dos Santos, R. G. and Hallak, J. E. C. (2019). Therapeutic use of serotoninergic hallucinogens: a review of the evidence and of the biological and psychological mechanisms. Neuroscience & Biobehavioral Reviews, 108:423-434.

Living with a life-threatening disease can lead to many mental health problems. General anxiety, loneliness, the anguish about unresolved personal relationships, and managing pain are but a few of these problems. In 2014 a joint effort of researchers from Switzerland and the US had led to a detailed investigation of the ‘Safety and Efficacy of Lysergic Acid Diethylamide-Assisted Psychotherapy for Anxiety Associated With Life-threatening Diseases.’ The study, partially funded by MAPS, resulted in a positive trend in reducing anxiety after only two LSD-assisted therapy sessions. In a follow-up study, they found that the effects persisted 12 months later.

Gasser, P., Holstein, D., Michel, Y., Doblin, R., Yazar-Klosinski, B., Passie, T., and Brenneisen, R. (2014). Safety and efficacy of lysergic acid diethylamide-assisted psychotherapy for anxiety associated with life-threatening diseases. Journal of Nervous and Mental Disease, 202(7):513-520.

Parallel to LSD, psilocybin has also been investigated in order to establish its potential in reducing depression and anxiety in patients suffering from life-threatening cancer. Scientists from Johns Hopkins University School of Medicine established that ‘Psilocybin produces substantial and sustained decreases in depression and anxiety in patients with life-threatening cancer: A randomized double-blind trial’ (2016), while producing no adverse effects. The reported improvements in quality of life, life meaning, death acceptance, and optimism persisted for at least 6 months after psilocybin administration.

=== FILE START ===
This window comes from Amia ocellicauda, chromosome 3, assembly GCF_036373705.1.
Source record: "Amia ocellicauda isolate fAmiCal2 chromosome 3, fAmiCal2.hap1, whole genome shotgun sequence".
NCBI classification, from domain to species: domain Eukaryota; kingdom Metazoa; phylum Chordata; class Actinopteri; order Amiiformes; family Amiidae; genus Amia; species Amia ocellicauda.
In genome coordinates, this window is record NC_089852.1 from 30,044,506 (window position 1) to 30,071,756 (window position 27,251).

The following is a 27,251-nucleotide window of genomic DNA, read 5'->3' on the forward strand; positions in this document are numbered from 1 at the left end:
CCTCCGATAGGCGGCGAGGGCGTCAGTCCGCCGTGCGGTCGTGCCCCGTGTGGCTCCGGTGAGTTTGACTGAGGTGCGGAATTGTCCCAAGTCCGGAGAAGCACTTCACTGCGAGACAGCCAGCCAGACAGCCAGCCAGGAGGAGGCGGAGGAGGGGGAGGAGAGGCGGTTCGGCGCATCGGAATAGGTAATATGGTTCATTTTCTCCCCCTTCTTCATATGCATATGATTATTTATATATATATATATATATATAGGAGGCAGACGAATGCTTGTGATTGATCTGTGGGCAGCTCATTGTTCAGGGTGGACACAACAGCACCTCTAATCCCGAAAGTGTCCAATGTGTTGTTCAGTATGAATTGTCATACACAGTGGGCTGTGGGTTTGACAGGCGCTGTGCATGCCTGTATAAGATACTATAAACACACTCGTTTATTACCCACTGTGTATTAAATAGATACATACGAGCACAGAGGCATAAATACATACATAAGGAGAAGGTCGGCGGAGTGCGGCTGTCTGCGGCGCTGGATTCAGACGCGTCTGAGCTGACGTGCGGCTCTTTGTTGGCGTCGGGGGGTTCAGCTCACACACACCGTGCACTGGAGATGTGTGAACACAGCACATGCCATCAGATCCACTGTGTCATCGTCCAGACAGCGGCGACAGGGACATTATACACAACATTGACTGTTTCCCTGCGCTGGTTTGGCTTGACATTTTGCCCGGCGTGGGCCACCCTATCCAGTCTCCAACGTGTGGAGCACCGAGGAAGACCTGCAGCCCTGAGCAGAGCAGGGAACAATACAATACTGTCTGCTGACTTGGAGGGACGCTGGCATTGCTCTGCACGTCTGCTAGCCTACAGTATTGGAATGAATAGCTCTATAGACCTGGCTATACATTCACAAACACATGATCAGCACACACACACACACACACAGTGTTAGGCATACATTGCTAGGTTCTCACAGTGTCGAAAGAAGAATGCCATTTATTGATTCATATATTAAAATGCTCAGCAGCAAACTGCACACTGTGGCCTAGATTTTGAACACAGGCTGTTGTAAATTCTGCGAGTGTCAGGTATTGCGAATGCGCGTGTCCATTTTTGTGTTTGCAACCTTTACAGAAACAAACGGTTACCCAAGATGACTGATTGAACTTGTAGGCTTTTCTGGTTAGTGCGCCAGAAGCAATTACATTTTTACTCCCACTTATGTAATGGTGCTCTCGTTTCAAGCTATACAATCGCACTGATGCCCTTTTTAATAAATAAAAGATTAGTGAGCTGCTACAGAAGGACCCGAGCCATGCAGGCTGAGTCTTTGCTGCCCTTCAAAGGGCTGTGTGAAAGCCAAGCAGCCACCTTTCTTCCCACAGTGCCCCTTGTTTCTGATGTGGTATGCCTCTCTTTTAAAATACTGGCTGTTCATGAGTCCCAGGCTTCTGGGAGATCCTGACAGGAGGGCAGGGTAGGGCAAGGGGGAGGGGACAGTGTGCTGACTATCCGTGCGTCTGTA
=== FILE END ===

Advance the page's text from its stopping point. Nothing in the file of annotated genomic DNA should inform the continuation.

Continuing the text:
Griffiths, R. R., Johnson, M. W., Carducci, M. A., Umbricht, A., Richards, W. A., Richards, B. D., Cosimano, M. P., and Klinedinst, M. A. (2016). Psilocybin produces substantial and sustained decreases in depression and anxiety in patients with life-threatening cancer: A randomized double-blind trial. Journal of Psychopharmacology, 30(12):1181-1197.

Studying the effects of psychedelics in patients in terminal life stages is, however, extremely challenging, not only because of the delicate nature of the subject, but also because of the study design and sample size. ‘Serotonergic hallucinogens in the treatment of anxiety and depression in patients suffering from a life-threatening disease: A systematic review’ (2018) written by Simon Reiche and colleagues (including Henrik Jungaberle – the founder of MIND Foundation) analyzed over 50 years of clinical trials and discussed their significance, safety, and limitations, while also bringing to the reader’s attention that there are still many questions to be answered.

Reiche, S., Hermle, L., Gutwinski, S., Jungaberle, H., Gasser, P., and Majic, T. (2018). Serotonergic hallucinogens in the treatment of anxiety and depression in patients suffering from a life-threatening disease: A systematic review. Progress in Neuro-Psychopharmacology and Biological Psychiatry, 81:1-10.